Steel is an industry that largely follows the cyclical economic trend in downstream sectors such as the automotive industry, shipbuilding, railways, etc. It has undergone large-scale restructuring over the past three or four decades, accompanied by widespread job losses.

The “iron and steel industry” designates the industry and technologies for obtaining steel, iron and cast iron from ore. The demand for iron and steel in industrialised societies derives from a number of downstream industries, such as the automotive sector, construction, shipbuilding, railways, consumer goods, etc. Demand largely follows the cyclical economic trend in those sectors. Furthermore, the production of base metals is dependent on imports of raw materials, reserves of which are scarce in Europe: this leads to dependence on international trade. (The two main exporters of iron ore are Australia and Brazil, followed by countries such as India, Canada, South Africa, Ukraine and Russia.) Europe’s main importers are Germany, France and the United Kingdom.

According to Eurofer, the European steel industry operates at some 500 production sites located in 22 Member States. Just before the economic crisis erupted in 2008, it generated annual revenues of approximately €200 billion, produced around 200 million tons of steel per year and employed 420,000 people (Eurofer figures). Employment in the sector has been contracting steadily since the 1970s. The EU accounts for 16% of global output and is the second biggest producer after China.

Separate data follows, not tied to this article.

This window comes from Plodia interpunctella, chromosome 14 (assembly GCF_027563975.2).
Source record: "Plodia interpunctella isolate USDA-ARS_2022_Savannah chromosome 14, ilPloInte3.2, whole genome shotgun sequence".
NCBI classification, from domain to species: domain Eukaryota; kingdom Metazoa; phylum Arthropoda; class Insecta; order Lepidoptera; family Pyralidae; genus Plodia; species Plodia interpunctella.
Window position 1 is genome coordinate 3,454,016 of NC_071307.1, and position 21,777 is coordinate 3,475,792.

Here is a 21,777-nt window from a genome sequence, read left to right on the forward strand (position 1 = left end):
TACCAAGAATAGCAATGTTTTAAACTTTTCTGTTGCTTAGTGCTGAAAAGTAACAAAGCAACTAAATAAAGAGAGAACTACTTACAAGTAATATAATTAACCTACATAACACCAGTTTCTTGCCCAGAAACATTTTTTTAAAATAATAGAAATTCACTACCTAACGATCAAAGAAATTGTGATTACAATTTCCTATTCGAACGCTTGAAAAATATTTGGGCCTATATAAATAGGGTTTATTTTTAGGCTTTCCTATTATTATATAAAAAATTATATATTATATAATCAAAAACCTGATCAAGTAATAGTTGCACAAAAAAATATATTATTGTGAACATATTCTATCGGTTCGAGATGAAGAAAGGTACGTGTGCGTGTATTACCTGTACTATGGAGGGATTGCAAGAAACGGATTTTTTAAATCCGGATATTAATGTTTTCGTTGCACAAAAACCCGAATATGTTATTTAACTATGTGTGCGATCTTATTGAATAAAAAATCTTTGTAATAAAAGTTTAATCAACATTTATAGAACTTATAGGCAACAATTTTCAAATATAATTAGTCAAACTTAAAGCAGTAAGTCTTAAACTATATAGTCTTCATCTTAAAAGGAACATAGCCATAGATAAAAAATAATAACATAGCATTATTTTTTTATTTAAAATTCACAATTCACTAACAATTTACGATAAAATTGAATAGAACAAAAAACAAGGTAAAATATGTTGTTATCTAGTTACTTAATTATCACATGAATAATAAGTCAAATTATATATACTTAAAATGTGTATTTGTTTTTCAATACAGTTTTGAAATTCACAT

In the 1960s and 1970s, iron and steel companies in the Member States of the European Coal and Steel Community (ECSC) experienced a crisis of over-production. The Davignon Plan, aimed at cutting capacity, was implemented in 1976. The recession of the 1980s saw a collapse in prices and a sharp increase in national financial aid. At the end of the 1980s there were still 1,250,000 jobs in metallurgy in the EU-15 alone (in European Commission, “Panorama of European Business”, OPOCE, 2000). Thus employment has plummeted between then and now.

The industry, which consists principally of large enterprises and multinational concerns, has undergone substantial restructuring since the 1980s - 1990s. This has led to a series of company mergers: Thyssen and Krupp (1997), Unisor and Cockerill Sambre (1998), British Steel and Hoogovens (1999), Aceralia-Arbed-Usinor, which in May 2002 resulted in Arcelor, and then Mittal’s takeover bid for Arcelor in 2006.

The main live issues in the sector during the 1990s revolved around products: competition from substitute materials (plastics, high-tech ceramics, etc.) was becoming ever more intense, with metals sometimes struggling to compete in terms of weight, wear and tear resistance, and price. The emphasis has gradually shifted to three other topics since the turn of the millennium: mounting international competition (from eastern Europe and Asia); the constraints connected with combating global warming; and, more recently, the economic crisis that erupted in 2008.

Nowadays the European steel industry is part of the ETS system on the trading of greenhouse gas emissions. Steelworks must therefore pay for their CO2 emissions, which is not the case in India or China, so that a form of environmental dumping is operating. What is more, steel consumption in the EU slumped by almost 29% in 2009 as a result of the economic crisis, according to estimates by the World Steel Association (Daily Bulletin, Agence Europe 9899, 12 May 2009). Therefore the sector is now faced with the sharpest slowdown in business since the oil crisis of the 1970s.

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